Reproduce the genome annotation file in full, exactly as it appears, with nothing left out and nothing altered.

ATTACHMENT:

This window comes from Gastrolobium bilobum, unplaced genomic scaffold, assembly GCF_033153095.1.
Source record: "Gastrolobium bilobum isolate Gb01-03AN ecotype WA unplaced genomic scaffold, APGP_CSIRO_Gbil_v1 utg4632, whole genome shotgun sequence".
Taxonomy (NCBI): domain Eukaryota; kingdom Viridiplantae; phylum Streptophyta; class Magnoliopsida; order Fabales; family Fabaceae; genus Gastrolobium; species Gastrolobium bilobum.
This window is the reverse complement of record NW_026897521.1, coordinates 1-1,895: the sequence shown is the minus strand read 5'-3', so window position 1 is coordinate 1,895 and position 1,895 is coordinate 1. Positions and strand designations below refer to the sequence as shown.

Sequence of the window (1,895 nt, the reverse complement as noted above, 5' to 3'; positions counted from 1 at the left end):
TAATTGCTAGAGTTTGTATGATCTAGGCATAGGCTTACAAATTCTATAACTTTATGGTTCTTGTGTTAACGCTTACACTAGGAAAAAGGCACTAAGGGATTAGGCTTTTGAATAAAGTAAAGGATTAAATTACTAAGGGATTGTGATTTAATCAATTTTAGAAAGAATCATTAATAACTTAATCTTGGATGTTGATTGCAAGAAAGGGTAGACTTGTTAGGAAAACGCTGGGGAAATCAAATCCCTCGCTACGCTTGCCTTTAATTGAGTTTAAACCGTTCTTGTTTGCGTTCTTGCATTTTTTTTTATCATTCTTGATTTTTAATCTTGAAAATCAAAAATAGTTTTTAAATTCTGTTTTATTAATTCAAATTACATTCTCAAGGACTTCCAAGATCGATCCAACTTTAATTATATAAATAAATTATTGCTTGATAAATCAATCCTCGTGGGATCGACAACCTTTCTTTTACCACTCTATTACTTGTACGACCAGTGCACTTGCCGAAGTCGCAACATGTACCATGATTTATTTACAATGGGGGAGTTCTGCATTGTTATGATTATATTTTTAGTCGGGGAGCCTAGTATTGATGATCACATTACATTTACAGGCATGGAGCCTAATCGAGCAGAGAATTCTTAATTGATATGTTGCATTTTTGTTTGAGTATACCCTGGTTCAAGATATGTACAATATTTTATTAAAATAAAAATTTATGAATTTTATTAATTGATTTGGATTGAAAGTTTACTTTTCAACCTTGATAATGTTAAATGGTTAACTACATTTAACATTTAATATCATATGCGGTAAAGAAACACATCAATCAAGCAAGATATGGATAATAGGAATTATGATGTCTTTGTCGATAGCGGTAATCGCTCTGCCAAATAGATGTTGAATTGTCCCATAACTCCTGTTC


This window comes from Gastrolobium bilobum, unplaced genomic scaffold, assembly GCF_033153095.1.
Source record: "Gastrolobium bilobum isolate Gb01-03AN ecotype WA unplaced genomic scaffold, APGP_CSIRO_Gbil_v1 utg4632, whole genome shotgun sequence".
Taxonomy (NCBI): domain Eukaryota; kingdom Viridiplantae; phylum Streptophyta; class Magnoliopsida; order Fabales; family Fabaceae; genus Gastrolobium; species Gastrolobium bilobum.
This window is the reverse complement of record NW_026897521.1, coordinates 1-1,895: the sequence shown is the minus strand read 5'-3', so window position 1 is coordinate 1,895 and position 1,895 is coordinate 1. Positions and strand designations below refer to the sequence as shown.

Sequence of the window (1,895 nt, the reverse complement as noted above, 5' to 3'; positions counted from 1 at the left end):
TAATTGCTAGAGTTTGTATGATCTAGGCATAGGCTTACAAATTCTATAACTTTATGGTTCTTGTGTTAACGCTTACACTAGGAAAAAGGCACTAAGGGATTAGGCTTTTGAATAAAGTAAAGGATTAAATTACTAAGGGATTGTGATTTAATCAATTTTAGAAAGAATCATTAATAACTTAATCTTGGATGTTGATTGCAAGAAAGGGTAGACTTGTTAGGAAAACGCTGGGGAAATCAAATCCCTCGCTACGCTTGCCTTTAATTGAGTTTAAACCGTTCTTGTTTGCGTTCTTGCATTTTTTTTTATCATTCTTGATTTTTAATCTTGAAAATCAAAAATAGTTTTTAAATTCTGTTTTATTAATTCAAATTACATTCTCAAGGACTTCCAAGATCGATCCAACTTTAATTATATAAATAAATTATTGCTTGATAAATCAATCCTCGTGGGATCGACAACCTTTCTTTTACCACTCTATTACTTGTACGACCAGTGCACTTGCCGAAGTCGCAACATGTACCATGATTTATTTACAATGGGGGAGTTCTGCATTGTTATGATTATATTTTTAGTCGGGGAGCCTAGTATTGATGATCACATTACATTTACAGGCATGGAGCCTAATCGAGCAGAGAATTCTTAATTGATATGTTGCATTTTTGTTTGAGTATACCCTGGTTCAAGATATGTACAATATTTTATTAAAATAAAAATTTATGAATTTTATTAATTGATTTGGATTGAAAGTTTACTTTTCAACCTTGATAATGTTAAATGGTTAACTACATTTAACATTTAATATCATATGCGGTAAAGAAACACATCAATCAAGCAAGATATGGATAATAGGAATTATGATGTCTTTGTCGATAGCGGTAATCGCTCTGCCAAATAGATGTTGAATTGTCCCATAACTCCTGTTC